The list goes on and on. I would HIGHLY recommend checking out your local Re-Store if you are a home owner, maybe you’ll get motivated to do an old home project when you see how little money you are spending. I would even suggest volunteering some time on a day you have off. You might meet some cool people.

What does “Practical Enrichment” Mean?

I’ve been thinking of starting my own home organization business lately, (with the push of my current boss,) and I’ve been throwing tons of terms, words, and phrases around to try to come up with a name. After much, much painful deliberation, (remember, i’m a perfectionist), I’ve decided to use the name of my blog and have come up with Practical Enrichment- Organization and Design Services. I’ll do anything from organizing your house, or just a room, getting things boxed in the basement and garage, helping you choose a fresh paint color for your home office, put toys in bins at day care centers, and arrange office furniture to create a more functional space. I’ll help you sort what stays, and what goes. I can even take your items to the donation center. I’ve been doing it for friends and family for years. I’m passionate about keeping a place neat, to lessen anxiety and stress at home, and help daily productivity. It will be something I start part time, and when (yes WHEN) I become successful, I will go full time.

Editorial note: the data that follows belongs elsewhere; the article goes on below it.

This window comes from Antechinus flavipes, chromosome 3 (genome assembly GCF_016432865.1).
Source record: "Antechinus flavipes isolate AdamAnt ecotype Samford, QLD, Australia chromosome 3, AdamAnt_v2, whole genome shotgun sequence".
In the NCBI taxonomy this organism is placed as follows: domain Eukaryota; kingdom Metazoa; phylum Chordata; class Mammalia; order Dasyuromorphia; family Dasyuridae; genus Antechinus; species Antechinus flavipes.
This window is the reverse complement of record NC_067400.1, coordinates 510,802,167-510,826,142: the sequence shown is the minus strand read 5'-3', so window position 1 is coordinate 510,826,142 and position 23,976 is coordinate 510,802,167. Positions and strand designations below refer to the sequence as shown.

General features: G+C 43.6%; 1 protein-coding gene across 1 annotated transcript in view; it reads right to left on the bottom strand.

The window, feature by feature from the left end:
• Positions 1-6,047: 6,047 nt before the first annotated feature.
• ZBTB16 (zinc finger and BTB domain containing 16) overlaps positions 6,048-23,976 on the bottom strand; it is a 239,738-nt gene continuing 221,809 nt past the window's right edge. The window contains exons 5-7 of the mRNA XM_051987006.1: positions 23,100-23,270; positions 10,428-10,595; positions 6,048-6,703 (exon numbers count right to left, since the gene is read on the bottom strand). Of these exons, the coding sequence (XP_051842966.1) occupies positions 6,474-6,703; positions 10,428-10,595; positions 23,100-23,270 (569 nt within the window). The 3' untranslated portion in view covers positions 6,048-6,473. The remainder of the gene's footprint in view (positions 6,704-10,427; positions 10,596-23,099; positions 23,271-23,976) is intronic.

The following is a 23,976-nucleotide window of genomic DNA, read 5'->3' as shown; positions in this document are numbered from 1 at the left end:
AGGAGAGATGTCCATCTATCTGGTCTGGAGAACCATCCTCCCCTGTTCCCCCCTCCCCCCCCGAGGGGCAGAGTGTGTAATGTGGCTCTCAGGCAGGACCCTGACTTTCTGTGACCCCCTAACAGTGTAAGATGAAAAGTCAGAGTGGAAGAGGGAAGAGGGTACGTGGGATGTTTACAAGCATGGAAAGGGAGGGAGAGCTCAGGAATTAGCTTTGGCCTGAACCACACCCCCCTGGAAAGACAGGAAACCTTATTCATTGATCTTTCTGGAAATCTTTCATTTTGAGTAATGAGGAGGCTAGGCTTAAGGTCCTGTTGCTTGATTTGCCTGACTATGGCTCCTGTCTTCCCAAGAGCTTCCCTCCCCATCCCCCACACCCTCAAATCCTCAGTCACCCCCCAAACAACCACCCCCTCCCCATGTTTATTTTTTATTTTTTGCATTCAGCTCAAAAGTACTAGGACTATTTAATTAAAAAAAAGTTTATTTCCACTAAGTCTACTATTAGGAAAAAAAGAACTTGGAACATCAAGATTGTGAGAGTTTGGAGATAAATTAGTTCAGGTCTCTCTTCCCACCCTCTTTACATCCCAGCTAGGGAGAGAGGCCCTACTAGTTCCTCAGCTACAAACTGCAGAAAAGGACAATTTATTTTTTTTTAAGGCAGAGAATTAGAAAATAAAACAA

I’ve thought long and hard about what “Practical Enrichment” means to me. It is the way I live my life, living practically, logically, with less clutter, and with “a place for everything, and everything in it’s place”. I like to “enrich” my life simply, spending less money on things that could easily cost twice as much, and not be materialistic. I shop at thrift stores, for clothes I can make my own, and for little design items. I buy organic and local, when I can get away with it. I like to help the planet, when and where I can. I recycle, and try not to use un-nessesary amounts of packaging and (when I remember) bring my own shopping bags to stores. I use recycled items to make crafts, wrap presents, and design my house, and try to reduce my carbon footprint. I shut off the water when I brush my teeth. I water the plant with leftover glasses and bottles of water lying around. So I thought that Practical Enrichment was the perfect name for a home organization business. It is, after all, what I stand for. Being neat, organized, and living practically, and enriching life simply, while being chic and elegant. I’ll let you all know when the business is up and running, and how you can find me.

My tagline? “Your things, only better.”

Just think, your pantry could look like this! Happy organizing!

Guest Post: Preparing Your Home Prior to Move

After having planned to move to a new place, you start making preparations for the move. Relocation is a big project, as it is associated with a lot of moving fears. Though you take all necessary precautions to make sure that none of your possessions gets damaged in transit, you seldom think of preparing your new home before you actually move into it.